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Stroke services, stroke networks: is there an ideal model?
  1. T Moulin1,
  2. M Hommel2
  1. 1Stroke Unit, Dept of Neurology, Jean Minjoz University Hospital, Besançon Cedex, France
  2. 2Stroke Unit, Dept of Neurology, La Tronche University Hospital, Grenoble Cedex, France
  1. Correspondence to:
 Dr Thierry Moulin
 Stroke Unit, Dept of Neurology, Jean Minjoz University Hospital, 25030 B Besançon Cedex, France; thierry.moulinuniv-fcomte.fr

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Stroke programmes have a vital role to play in educating the public and primary physicians

Since their first development in the 1970s, the clinical effectiveness of stroke units has been demonstrated in many randomised controlled studies and meta-analyses. The rapid broad-scale implementation of stroke units and structured stroke care in general, has been hindered by many factors of a medical and economic nature. This suggests a missed opportunity for patients in medical terms since almost all stroke patients are hospitalised and it also represents an inappropriate allocation of financial resources.

Different models have been proffered to improve the quality of stroke care and rationalise patient management. The Calgary Stroke Programme1 (this issue, pp 863) is a good example of a North-American stroke centre. It is a centralised model, concentrating stroke medical expertise and material resources in a single acute unit. All patients presenting with suspected stroke are dealt with according to specific management guidelines and flow charts. Another tangible benefit for patients is rapid and direct access to a specialised care system allowing them to “bypass” their local hospital or GP.

While there are clear benefits in the North-American model, should such a centralised model be simply transposed to European countries? It is unlikely that this would work in practice, due to this diverse nature of European health systems.

If the Calgary stroke model could be beneficial for patients and financially efficient for the hospital, it describes the course of individual patients and represents just one link in the “vertical” healthcare network. The global aim of this “vertical” part of the network is to provide emergency care while optimising medical management, reducing patient length-of-stay, as well as the prevention of recurrent stroke to minimise the impact of stroke (the right management, at the right time for the right patient).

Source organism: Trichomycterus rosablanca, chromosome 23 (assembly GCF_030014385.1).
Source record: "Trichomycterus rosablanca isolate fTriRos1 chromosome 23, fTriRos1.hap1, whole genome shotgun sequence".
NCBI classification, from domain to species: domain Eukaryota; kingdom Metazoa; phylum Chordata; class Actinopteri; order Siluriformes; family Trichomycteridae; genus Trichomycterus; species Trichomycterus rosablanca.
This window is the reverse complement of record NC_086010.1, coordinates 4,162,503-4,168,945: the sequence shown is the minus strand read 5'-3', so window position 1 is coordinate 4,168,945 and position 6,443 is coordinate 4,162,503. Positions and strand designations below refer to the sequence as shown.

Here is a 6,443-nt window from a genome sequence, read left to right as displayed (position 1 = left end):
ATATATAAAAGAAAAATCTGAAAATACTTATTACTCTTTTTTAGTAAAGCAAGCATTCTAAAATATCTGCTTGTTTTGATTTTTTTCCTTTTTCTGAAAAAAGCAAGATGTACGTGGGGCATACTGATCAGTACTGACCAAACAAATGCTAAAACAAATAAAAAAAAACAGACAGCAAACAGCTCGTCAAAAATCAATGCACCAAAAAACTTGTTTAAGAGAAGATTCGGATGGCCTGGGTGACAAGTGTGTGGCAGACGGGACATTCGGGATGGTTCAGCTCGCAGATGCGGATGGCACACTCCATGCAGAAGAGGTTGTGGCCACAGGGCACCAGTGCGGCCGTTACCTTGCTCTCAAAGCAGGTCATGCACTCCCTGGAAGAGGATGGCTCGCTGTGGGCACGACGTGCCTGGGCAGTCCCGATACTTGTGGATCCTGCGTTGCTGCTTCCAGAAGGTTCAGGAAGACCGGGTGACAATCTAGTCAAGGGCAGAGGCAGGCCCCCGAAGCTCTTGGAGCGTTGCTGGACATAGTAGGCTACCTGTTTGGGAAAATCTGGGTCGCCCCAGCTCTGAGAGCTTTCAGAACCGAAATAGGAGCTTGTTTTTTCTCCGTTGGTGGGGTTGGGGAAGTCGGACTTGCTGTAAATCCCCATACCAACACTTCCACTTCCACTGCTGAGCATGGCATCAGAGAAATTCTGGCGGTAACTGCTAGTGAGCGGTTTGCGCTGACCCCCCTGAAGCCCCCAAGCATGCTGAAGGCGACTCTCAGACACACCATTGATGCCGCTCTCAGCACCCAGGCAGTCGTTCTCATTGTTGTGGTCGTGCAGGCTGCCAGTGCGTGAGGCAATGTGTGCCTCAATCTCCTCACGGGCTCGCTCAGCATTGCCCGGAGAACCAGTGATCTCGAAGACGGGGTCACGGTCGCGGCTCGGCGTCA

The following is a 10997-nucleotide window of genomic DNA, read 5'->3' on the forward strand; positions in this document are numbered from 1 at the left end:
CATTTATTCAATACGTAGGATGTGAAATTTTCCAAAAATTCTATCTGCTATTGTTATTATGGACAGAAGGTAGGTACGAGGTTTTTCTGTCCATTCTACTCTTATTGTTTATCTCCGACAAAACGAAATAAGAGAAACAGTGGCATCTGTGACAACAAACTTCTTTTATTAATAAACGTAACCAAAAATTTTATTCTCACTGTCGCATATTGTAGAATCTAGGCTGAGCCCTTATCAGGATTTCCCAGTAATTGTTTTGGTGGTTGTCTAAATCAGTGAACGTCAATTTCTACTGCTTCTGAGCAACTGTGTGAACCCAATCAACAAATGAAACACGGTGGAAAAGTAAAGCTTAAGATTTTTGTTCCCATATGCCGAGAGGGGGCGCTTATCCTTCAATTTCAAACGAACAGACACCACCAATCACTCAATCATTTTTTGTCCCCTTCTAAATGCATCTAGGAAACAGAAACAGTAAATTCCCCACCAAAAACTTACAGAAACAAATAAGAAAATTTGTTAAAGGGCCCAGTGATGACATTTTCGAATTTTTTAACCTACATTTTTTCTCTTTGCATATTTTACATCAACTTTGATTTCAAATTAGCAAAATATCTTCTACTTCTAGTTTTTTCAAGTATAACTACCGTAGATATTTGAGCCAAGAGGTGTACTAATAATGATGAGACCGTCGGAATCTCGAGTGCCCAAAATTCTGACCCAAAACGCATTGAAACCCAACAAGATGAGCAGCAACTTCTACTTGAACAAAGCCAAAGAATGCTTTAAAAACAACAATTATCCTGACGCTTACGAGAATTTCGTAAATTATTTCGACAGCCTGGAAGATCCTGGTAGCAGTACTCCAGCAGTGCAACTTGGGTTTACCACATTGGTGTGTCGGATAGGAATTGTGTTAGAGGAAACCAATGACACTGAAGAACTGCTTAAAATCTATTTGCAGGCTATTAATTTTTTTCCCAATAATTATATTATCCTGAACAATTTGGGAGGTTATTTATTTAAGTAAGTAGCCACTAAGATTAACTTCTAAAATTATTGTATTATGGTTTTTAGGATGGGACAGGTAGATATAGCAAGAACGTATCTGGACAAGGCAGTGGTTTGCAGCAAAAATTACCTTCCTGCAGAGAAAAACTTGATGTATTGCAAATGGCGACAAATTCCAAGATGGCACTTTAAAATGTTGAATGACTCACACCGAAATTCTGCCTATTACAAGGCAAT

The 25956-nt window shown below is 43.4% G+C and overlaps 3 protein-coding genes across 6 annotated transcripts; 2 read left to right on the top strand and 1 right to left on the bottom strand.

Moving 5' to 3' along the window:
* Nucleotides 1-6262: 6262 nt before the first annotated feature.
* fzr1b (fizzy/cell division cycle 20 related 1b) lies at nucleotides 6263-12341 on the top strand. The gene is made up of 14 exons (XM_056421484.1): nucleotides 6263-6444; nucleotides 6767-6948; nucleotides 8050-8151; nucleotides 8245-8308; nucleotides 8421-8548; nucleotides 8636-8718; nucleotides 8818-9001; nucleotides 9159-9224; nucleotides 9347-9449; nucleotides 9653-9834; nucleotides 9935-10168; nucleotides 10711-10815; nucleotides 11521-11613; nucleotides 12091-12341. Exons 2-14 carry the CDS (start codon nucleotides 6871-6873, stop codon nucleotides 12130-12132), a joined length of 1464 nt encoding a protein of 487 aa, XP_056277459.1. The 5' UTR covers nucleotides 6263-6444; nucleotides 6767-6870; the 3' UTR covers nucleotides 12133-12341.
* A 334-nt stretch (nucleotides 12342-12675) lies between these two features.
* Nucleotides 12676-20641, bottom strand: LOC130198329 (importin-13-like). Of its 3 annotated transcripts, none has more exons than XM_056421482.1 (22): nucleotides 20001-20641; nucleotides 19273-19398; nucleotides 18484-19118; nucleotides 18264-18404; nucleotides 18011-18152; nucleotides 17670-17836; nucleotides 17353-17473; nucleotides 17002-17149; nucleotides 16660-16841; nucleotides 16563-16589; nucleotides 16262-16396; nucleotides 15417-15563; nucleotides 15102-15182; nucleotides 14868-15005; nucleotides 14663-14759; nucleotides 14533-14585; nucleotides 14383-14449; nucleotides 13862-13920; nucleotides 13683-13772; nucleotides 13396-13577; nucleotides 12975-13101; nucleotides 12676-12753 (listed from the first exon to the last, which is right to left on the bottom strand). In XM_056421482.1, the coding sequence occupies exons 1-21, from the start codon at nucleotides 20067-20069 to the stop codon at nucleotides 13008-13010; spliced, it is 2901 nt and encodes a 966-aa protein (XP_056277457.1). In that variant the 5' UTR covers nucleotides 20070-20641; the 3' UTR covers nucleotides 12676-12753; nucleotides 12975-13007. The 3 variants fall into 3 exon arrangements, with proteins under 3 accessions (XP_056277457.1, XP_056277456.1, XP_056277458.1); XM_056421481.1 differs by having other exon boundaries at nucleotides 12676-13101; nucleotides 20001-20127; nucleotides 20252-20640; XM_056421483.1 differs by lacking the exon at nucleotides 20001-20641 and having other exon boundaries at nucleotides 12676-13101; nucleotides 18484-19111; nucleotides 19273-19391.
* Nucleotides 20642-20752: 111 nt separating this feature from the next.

A geographically-based structure, providing equal access to stroke expertise for all citizens wherever they live, constitutes the “horizontal” part of the network. These public health care objectives have to be shared by doctors and the appropriate health authority representatives in the framework of a long term medico-social project.2 The two parts of the network mandate state-of-the-art IT supports as well as telemedicine (telestroke) videoconferencing and image transfer technology. The networks must also be coordinated by a stroke specialist based in the stroke unit—the cornerstone of the networks.3,4 Perhaps combining European and North-American pieces of the jigsaw could be an effective model, as highlighted by the Project for Integrative Stroke Care (TEMPiS) in Munich, Germany.3

What can be agreed upon by both American and European stroke teams is that stroke programmes have a vital role to play in educating the public and primary physicians about risk factors, symptom management, and stroke prevention. There is also a consensus on the need to establish emergency admission procedures, and to organise stroke rehabilitation and long term care to minimise the medico-social impact of stroke.

A firm European endeavour from the healthcare providers and political decision makers will be necessary to achieve this crucial goal.

Stroke programmes have a vital role to play in educating the public and primary physicians

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